New York has the Carnegie Deli. San Francisco has the Fog City Diner, Chicago has Geno's, New Orleans has Commander's Palace, and Philadelphia has Pat's. Every city has a restaurant that reflects the people, the culture, the reality of the place -- not the town you see in a tourism brochure, but the town that folks actually live, work and eat in.
Denver has the Mercury Cafe.
Denver's had the Merc for 26 years this month, although not in its current location and not with its current name. Owner Marilyn Megenity and then-partner Dan Wilson opened their first, funky Elrond's on 13th Avenue back in the mid-'70s, and over the ensuing years, the restaurant moved several times, transmogrifying at one point into the Mercury Cafe. Along the way, Megenity and Wilson parted company, live music was added to the mix, vegetarian food became less of an aberration, and swing dancing hit big again. Today the Merc is a funhouse mirror that emphasizes everything entertaining about Denver: It's health-oriented, artsy and eccentric, socially and politically aware, slightly self-conscious regarding its charms, and not so old as to be set in its ways -- but old enough to have seen a few things.
Over the years, the Merc's menu has expanded from the basics to a wide range of starters, small plates, soups, sandwiches, salads and entrees, but the food remains a well-balanced blend that pleases carnivores and vegans alike. And while Megenity relies primarily on her head chef -- named, appropriately enough, Gypsy Sarow -- she still gets a kick out of cooking. "I cook regularly in my kitchen -- whenever I feel like it, really," she says. "Sometimes I just need to, and sometimes Gypsy just needs a break." Like so many past and present employees at the Merc, Sarow started out in his troubled teens busing tables and moved his way up. "I taught him how to cook," says Megenity, who's renowned for her generosity and den-mother-like compassion. "But like everyone, he blossomed into his own wonderful person."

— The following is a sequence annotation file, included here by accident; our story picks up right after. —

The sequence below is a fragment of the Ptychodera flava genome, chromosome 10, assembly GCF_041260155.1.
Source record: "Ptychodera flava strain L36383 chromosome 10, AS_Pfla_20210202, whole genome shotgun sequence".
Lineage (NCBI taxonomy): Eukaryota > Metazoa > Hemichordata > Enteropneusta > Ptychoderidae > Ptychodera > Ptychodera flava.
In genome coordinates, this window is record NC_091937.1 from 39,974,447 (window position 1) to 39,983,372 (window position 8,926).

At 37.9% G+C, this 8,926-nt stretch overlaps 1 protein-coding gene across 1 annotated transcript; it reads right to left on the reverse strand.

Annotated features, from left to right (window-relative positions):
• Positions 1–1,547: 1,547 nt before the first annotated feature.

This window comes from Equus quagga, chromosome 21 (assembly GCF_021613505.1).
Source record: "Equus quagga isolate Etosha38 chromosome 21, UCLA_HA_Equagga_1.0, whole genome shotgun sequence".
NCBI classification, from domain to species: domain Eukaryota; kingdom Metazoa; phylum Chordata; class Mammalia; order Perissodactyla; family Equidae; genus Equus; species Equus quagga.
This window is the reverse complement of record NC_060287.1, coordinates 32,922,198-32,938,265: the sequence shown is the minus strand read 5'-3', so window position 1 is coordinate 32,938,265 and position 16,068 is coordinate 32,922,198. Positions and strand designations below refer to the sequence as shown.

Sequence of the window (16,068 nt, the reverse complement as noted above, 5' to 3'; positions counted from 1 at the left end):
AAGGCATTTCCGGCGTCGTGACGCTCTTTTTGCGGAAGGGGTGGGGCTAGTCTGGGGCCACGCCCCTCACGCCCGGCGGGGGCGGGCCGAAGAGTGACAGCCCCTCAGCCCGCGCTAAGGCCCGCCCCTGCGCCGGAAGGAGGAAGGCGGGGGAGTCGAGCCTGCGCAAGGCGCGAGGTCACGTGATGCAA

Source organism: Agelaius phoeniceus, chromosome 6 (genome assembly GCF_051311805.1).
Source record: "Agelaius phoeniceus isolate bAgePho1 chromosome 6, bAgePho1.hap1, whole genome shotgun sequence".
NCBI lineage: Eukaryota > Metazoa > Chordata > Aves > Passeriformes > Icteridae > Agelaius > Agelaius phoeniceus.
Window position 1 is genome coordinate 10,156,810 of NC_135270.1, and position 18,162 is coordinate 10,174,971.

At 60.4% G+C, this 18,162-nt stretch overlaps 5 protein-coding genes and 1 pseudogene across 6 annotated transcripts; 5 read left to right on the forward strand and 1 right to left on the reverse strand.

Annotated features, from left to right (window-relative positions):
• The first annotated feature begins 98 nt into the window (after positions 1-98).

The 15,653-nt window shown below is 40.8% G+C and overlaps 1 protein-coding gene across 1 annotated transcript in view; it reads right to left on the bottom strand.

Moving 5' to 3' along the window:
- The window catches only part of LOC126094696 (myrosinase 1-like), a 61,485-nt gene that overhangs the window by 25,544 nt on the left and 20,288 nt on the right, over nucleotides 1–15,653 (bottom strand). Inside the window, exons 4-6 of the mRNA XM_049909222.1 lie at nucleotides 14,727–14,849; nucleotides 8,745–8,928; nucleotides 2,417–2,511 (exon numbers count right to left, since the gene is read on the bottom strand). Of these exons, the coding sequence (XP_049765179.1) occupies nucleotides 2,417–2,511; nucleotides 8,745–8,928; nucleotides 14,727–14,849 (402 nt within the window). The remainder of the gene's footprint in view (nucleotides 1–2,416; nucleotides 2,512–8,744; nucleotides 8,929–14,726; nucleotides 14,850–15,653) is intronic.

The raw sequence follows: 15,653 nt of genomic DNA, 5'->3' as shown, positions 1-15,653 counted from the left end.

And celebrating wonderful people is another Merc tradition. Servers are well-tattooed, artfully pierced, colorfully dressed -- no white shirts or Armani ties here -- and as free to express themselves as decency will allow. Although different nights bring different entertainment, open-mike acoustics, poetry readings and lots of sharing are frequent features, all performed to the accompaniment of a tango beat coming from the large dance floor overhead. And on weekends, a tarot-card reader helps diners predict their futures.
You can bet their meals will be good. The recipes are Megenity's, and she's learned a thing or two over the years about Denver diners. "I feed the picky and the fanatical," she says. "I'm 99 percent vegan myself, but I will taste anything that's cooked in my kitchen, and I've been known to eat a piece of fish or fowl, very rarely. But the point is that the food has to make a very fussy clientele happy."